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National Secular Society

Challenging Religious Privilege

Nick Clegg Should Be Commended For His Honesty, Not Pilloried

Reacting to the news that the new leader of the Liberal Democrats, Nick Clegg, has said that he doesn’t believe in God, the National Secular Society (NSS) said that he should be commended for his honesty.

Terry Sanderson, President of the NSS, said: “Mr Clegg has been honest about his beliefs and that should be commended. We hope that his opponents will not try to use this honesty against him. A non-believing MP can be a good, all-round representative of the people, it doesn’t make him anti-religious.

“We worry that the religious interests that are resurgent at the moment will try to exploit this news in destructive ways. In the USA a recent poll indicated that it would be almost impossible for an atheist to become president. We would certainly not want that situation in this country. If that had been the case, we wouldn’t have had Winston Churchill in Downing Street.

“To charges that he wasn’t open about his beliefs – or lack of them – before his election, we would point to Ruth Kelly, who kept her association with the Catholic group Opus Dei quiet. Her constituents knew nothing about it until newspapers exposed it.”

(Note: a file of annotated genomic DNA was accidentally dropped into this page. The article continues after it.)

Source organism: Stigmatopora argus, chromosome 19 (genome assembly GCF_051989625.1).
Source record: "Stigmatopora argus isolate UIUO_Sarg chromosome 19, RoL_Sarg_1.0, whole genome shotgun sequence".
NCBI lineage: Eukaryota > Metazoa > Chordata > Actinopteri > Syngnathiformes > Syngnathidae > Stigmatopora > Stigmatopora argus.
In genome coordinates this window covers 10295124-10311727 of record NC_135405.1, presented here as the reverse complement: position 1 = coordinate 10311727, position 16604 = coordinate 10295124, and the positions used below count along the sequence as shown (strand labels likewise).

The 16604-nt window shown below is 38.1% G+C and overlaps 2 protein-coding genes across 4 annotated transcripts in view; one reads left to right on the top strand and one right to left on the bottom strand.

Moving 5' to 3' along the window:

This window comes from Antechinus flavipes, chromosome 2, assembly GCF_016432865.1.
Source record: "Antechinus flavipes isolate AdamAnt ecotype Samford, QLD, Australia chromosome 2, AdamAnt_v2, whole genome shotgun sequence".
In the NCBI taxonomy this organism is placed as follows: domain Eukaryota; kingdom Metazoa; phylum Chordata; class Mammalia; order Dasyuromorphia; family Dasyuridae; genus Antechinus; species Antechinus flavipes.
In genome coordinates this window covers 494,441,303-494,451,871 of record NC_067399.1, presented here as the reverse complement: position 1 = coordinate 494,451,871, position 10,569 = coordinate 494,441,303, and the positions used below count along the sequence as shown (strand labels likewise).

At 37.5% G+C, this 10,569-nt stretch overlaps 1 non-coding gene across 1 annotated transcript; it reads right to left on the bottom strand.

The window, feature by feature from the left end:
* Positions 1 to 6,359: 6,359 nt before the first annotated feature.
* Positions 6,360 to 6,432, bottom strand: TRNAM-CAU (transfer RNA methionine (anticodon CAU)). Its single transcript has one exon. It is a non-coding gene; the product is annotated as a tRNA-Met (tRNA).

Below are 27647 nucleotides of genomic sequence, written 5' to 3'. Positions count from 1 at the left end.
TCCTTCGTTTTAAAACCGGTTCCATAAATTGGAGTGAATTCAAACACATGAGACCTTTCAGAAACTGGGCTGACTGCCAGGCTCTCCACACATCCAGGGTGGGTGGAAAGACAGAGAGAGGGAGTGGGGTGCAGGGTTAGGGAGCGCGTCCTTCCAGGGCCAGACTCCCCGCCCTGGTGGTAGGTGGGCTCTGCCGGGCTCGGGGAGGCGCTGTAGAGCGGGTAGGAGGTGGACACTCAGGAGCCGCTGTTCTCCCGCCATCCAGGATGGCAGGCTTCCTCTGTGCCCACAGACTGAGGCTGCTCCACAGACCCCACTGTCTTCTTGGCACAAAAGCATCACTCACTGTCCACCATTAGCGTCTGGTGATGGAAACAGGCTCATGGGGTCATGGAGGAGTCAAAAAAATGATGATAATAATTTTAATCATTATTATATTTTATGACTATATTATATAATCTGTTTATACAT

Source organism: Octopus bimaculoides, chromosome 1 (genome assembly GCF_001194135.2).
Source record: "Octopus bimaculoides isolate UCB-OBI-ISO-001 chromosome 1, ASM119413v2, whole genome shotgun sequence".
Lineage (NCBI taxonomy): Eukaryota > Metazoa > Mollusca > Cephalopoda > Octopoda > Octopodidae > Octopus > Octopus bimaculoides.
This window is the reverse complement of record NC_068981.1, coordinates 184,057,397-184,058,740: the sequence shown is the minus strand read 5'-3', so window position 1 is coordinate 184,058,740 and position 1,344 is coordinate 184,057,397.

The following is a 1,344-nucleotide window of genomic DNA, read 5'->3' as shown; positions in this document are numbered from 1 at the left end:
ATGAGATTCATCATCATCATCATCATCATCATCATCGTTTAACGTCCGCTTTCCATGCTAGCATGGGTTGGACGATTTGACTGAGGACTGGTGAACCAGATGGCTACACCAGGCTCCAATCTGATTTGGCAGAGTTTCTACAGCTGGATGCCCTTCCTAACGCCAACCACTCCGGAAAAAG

Mr Sanderson added: “We certainly hope that religion is not going to be an issue for politicians in Britain as it is in the USA, where presidential candidates are hysterically trying to outdo each other in the piety stakes. We must not allow religion to become a test for public office in this country. We have, until now, regarded such opinions as personal and private.”

Mr Sanderson commented: “The NSS has expressed concern at the recent grouping of Catholic MPs in Parliament, who had been to a meeting with Cardinal Cormac Murphy O’Connor to discuss opposition to the Human Fertility and Embryology Bill and had secured the lifting of the Government whip from the vote. The intrusion of religion into politics in such an overt way, and almost certainly against the wishes of the majority of the MP’s constituents, is unacceptable. If politicians are going to vote at the behest of a religious organisation, they should be upfront about it at election time. At least atheist MPs aren’t open to such lobbies with a powerful emotional hold over them and can truly vote with their conscience.”

The National Secular Society’s founder, Charles Bradlaugh, was a radical MP in the nineteenth century who was denied his seat in Parliament because he was an atheist and was thought to be unable to take the religious parliamentary oath (the only option then). He was re-elected five times before Parliament allowed him to take his seat. He then brought forward legislation that would allow MPs to affirm as well as swear on the Bible.

December 19 2007


Published Wed, 19 Dec 2007